Forty Nebraska locations are accepting empty, plastic pesticide containers for recycling as part of a UNL Extension program.

The UNL program helps recycle 1- and 2.5-gallon plastic pesticide containers and 15-, 30- and 55-gallon plastic crop protection chemical drums, said UNL pesticide safety educator Clyde Ogg who coordinates the program for NU's Institute of Agriculture and Natural Resources.

A full list of recycling sites, guidelines, and program information is on UNL's Pesticide Education Resources web site at

Plastic from collected containers is turned into industrial and consumer products such as shipping pallets, drain tile, dimension lumber, and parking lot tire bumpers. Last year, the UNL program helped recycle about 25 tons of containers, contributing to a 18-year total of about 950 tons of containers, Ogg said.

"Knowledge of the program, plus teamwork and cooperation have always formed a base for this very successful program," Ogg said, citing cooperation from UNL Extension Educators and collection site managers statewide.

"Most of the (collection) sites are at agricultural chemical dealerships or community recycling centers, which volunteer to take on this additional responsibility," he said, adding "Every pesticide container collected through this program is one less that might otherwise be improperly disposed of."

The program accepts pressure-rinsed or triple-rinsed 1- and 2.5-gallon plastic pesticide containers. They must be clean and drained, inside and out. Caps, labels and slipcover plastic labels must be removed since they cannot be recycled as part of the program. They should be disposed of as solid waste.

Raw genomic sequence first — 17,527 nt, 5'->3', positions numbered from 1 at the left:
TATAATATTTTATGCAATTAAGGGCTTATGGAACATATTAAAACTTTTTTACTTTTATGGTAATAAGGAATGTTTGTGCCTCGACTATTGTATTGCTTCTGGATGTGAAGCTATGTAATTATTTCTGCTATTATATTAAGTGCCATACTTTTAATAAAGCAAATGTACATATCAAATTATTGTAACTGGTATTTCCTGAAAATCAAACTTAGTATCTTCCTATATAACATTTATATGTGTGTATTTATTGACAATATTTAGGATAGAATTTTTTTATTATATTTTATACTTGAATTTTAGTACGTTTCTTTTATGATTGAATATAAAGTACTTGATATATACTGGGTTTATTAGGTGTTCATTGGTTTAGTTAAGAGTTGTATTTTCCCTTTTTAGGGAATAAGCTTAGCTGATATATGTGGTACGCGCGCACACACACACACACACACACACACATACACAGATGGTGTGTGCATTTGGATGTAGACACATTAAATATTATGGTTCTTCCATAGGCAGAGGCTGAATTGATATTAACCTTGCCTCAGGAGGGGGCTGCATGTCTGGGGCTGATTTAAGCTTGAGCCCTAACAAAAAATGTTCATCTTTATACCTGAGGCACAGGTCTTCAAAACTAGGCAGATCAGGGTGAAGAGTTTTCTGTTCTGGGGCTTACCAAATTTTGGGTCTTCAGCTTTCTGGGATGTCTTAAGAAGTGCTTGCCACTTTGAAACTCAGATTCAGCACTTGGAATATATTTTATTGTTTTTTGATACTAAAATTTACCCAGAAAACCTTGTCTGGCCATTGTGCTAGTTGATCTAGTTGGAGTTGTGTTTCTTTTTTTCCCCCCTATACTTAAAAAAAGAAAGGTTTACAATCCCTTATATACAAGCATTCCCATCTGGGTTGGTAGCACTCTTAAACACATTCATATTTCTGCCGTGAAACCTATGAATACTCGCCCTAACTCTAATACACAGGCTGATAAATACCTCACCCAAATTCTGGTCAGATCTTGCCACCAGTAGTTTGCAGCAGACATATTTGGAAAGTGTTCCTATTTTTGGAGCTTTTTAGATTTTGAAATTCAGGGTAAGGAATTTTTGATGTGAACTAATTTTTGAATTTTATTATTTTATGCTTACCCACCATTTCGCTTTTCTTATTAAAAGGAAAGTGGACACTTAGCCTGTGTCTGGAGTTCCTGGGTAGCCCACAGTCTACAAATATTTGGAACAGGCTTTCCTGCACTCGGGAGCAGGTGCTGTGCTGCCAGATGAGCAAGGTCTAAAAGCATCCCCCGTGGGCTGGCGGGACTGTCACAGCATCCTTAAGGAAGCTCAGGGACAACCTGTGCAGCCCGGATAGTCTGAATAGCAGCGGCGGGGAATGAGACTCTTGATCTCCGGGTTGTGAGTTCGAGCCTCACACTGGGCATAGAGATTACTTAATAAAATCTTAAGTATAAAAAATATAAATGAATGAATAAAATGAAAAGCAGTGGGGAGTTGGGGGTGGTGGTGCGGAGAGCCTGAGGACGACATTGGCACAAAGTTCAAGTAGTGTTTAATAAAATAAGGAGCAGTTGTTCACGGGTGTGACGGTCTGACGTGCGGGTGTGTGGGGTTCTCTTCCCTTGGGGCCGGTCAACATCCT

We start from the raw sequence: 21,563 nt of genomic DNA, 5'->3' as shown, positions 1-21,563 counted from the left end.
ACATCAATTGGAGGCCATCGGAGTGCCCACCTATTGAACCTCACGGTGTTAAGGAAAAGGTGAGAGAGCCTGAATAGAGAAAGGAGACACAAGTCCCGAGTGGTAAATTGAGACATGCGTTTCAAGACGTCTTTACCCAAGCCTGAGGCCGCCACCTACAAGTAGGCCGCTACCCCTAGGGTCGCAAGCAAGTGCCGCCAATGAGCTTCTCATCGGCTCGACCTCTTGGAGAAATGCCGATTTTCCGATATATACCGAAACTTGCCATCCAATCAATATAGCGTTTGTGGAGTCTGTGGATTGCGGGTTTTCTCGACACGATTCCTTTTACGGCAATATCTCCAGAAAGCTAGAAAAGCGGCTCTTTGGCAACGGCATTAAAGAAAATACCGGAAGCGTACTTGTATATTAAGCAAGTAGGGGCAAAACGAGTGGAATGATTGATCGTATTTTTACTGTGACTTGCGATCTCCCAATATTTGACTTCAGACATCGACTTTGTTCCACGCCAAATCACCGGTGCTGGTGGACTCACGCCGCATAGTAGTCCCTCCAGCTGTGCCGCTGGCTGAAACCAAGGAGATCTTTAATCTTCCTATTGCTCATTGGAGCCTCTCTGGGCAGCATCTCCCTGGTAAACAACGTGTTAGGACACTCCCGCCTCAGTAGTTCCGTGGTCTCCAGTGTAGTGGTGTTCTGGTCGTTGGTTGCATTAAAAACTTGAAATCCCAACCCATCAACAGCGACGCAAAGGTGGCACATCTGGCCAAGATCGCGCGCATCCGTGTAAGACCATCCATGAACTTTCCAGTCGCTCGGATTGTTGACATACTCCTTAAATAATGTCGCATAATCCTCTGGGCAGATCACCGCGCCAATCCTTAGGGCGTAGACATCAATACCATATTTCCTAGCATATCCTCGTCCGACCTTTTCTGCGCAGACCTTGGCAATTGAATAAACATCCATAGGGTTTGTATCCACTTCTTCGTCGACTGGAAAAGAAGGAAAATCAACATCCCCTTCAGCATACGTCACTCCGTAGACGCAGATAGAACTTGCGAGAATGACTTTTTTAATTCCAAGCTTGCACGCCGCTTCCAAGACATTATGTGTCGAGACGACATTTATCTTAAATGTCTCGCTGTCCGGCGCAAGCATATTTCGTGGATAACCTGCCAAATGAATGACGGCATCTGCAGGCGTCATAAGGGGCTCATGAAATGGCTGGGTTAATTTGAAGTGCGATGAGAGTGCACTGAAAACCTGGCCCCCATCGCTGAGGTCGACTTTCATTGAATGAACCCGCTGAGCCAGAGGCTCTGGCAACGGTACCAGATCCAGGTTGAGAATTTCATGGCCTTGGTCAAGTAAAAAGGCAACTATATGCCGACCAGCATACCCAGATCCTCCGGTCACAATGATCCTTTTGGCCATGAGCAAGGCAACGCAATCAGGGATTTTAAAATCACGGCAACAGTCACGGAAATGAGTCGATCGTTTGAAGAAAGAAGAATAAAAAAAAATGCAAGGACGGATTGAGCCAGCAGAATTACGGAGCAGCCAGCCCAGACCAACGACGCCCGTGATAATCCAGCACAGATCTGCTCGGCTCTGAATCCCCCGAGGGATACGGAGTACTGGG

Of the 40 sites, 24 accept 15-, 30- and 55-gallon plastic crop protection chemical, crop oil, and adjuvant drums. These drums must be thoroughly rinsed before delivery to collection sites and should not be cut or opened in any way. Seven sites collect year-around, 14 collect from May through August, 13 collect on specific dates, and six are by appointment only.

Mini-bulk, saddle tanks, and nurse tanks, which can be made of fiberglass or plastics not compatible with the recycling program, are not accepted.

Before delivery to collection sites, containers and drums should be cleaned, rinsed, and drained. Rinsate should be returned to the spray tank. Booklets, caps and plastic shrink-wraps from containers should be removed and properly disposed of. Glued-on paper labels can be left on the container.

This program is funded by a national coalition of agri-chemical manufacturers through the Agricultural Container Recycling Council, Washington, D.C.

Nebraska collection sites

SOURCE: University of Nebraska.